Saturday, August 20, 2005

Chappellet Chenin Blanc Napa Valley 2003

With the help of Stephanie's new birthday present, the Amuse Bouche cookbook by Rick Tramonto, we prepared a dinner exclusively composed of small appetizers. In no particular order, we had 1) "linguini and clams" (sauteed littleneck clams with long julienne strips of blanched cucumber); 2) carmelized onion tartlettes; 3) crab quenelles with three sauces - roasted red pepper, roasted yellow pepper, and picoline olive; 4) beef carpaccio with cumin-espresso crust and champagne grapes; and finally 5) "cucumber salads", invented by Stephanie. The last of these consisted of hollowed out heirloom grape tomatoes filled with minced onion, celery, and cucumbers, drizzled with olive oil. Truly a spark of inspired genius. Feel free to check out our photo album of the dinner.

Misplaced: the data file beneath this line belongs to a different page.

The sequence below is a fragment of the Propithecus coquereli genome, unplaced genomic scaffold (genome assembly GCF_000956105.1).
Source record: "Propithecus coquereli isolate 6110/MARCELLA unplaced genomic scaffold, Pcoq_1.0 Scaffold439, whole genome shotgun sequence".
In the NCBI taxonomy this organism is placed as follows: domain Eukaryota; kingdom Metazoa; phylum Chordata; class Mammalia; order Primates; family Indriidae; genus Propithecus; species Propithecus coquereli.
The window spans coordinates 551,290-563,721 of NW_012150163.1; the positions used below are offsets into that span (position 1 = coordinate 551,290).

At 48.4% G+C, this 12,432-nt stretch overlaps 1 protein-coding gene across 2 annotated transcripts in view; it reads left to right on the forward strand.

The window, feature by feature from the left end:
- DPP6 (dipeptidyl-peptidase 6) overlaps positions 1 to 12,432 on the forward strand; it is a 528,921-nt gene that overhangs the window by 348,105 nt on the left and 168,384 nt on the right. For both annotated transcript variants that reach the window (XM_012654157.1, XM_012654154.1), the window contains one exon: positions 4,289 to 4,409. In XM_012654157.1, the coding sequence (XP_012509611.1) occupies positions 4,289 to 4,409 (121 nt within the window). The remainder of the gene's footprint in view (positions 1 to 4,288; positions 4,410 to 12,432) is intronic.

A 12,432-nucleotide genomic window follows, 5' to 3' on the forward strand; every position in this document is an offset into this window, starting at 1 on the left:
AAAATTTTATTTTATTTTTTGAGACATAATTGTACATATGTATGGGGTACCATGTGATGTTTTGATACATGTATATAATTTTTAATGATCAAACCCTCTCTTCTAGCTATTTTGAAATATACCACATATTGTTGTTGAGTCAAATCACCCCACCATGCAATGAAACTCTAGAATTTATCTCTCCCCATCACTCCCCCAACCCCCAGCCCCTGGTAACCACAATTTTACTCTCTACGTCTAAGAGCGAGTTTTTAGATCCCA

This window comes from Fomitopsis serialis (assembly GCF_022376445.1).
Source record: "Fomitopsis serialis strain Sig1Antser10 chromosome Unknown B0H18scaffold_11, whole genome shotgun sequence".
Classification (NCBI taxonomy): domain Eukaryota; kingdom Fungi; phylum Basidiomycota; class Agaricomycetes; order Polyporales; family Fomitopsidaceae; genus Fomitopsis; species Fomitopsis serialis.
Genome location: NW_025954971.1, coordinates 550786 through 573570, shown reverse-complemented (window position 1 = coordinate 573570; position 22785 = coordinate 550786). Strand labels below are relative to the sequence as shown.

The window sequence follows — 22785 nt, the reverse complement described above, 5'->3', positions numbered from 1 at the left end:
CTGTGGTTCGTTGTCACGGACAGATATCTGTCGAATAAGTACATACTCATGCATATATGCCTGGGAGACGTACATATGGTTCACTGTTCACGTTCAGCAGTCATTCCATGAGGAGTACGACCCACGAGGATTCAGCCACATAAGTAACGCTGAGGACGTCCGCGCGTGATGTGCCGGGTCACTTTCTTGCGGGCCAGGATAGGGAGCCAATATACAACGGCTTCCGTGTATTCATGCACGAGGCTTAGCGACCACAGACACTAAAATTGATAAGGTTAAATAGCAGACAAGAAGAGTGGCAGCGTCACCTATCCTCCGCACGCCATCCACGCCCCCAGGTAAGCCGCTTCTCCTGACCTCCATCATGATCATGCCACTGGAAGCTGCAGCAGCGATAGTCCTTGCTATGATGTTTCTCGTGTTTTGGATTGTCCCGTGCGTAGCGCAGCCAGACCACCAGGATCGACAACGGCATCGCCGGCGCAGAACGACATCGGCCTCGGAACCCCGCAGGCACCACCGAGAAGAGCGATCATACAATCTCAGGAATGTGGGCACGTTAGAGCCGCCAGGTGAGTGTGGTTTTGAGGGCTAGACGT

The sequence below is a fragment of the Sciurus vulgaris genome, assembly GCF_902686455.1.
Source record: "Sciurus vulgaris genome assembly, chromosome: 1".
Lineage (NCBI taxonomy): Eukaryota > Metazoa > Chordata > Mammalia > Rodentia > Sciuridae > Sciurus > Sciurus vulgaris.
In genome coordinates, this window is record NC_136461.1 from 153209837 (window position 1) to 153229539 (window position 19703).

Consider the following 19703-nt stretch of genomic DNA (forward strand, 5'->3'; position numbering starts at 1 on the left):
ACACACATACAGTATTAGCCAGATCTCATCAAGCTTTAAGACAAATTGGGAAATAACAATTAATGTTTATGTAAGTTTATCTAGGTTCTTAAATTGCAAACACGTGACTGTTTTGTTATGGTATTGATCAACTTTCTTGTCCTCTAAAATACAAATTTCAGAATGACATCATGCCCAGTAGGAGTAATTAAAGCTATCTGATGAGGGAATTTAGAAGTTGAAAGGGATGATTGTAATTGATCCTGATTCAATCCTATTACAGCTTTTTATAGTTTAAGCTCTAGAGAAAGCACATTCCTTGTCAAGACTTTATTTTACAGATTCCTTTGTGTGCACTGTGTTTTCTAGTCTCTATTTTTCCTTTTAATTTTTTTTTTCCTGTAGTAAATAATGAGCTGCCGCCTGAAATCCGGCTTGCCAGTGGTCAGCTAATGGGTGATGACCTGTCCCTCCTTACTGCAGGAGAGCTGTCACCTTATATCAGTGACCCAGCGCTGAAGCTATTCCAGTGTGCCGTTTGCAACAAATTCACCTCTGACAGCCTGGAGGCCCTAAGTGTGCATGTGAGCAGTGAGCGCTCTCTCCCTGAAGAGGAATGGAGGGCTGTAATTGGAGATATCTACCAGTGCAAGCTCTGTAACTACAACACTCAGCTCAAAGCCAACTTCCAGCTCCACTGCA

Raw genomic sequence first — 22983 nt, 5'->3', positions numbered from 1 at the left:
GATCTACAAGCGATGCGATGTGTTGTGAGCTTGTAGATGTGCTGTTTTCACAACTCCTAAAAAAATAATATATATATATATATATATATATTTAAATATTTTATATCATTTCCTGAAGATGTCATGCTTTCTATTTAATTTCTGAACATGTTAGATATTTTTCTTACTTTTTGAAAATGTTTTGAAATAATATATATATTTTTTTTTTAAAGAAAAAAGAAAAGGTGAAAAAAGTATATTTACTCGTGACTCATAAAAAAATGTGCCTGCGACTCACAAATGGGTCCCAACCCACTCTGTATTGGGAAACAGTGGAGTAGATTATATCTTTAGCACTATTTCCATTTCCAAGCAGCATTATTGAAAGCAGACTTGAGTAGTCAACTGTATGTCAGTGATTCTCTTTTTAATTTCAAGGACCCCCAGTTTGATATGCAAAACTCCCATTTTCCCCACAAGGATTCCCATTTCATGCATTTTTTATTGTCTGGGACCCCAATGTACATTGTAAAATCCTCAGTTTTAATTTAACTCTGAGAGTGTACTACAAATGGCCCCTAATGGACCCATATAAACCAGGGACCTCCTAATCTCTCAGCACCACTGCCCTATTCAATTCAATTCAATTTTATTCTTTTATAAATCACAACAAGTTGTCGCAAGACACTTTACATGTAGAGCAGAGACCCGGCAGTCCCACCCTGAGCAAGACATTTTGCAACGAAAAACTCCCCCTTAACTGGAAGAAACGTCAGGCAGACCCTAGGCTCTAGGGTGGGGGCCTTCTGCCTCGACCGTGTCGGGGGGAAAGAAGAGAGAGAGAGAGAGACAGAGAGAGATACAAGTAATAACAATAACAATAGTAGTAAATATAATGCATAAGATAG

We began the meal with a delightful Picpoul de Pinet from the Languedoc region that we had used to steam the clams. For $7, it's hard to beat this wine for pure fruit and crisp acidity (although this one seemed rounder than previous vintages).

We chose the Chenin as the best accompaniment for a variety of courses, and we were quite pleased. Chenin is an unfortunately under-appreciated and under-produced varietal that can often provide far more class and substance that sauvi blanc. We have lately had the pleasure of drinking some fine Savennieres and a delicious off-dry Chenin from Ken Forrester in South Africa. Chappellet produces a decidedly dry version, with a racy acidic finish. Nonetheless, the wine opens with so much ripeness that you'd think it was a sweet wine. This wine sees some oak and accordingly had a rounder, fuller body than most sauvis. Stephanie notes sweet dough aromas, followed by a dry, minerally finish. It could pair with a great variety of foods, particularly spicy asian dishes and seafood pastas.

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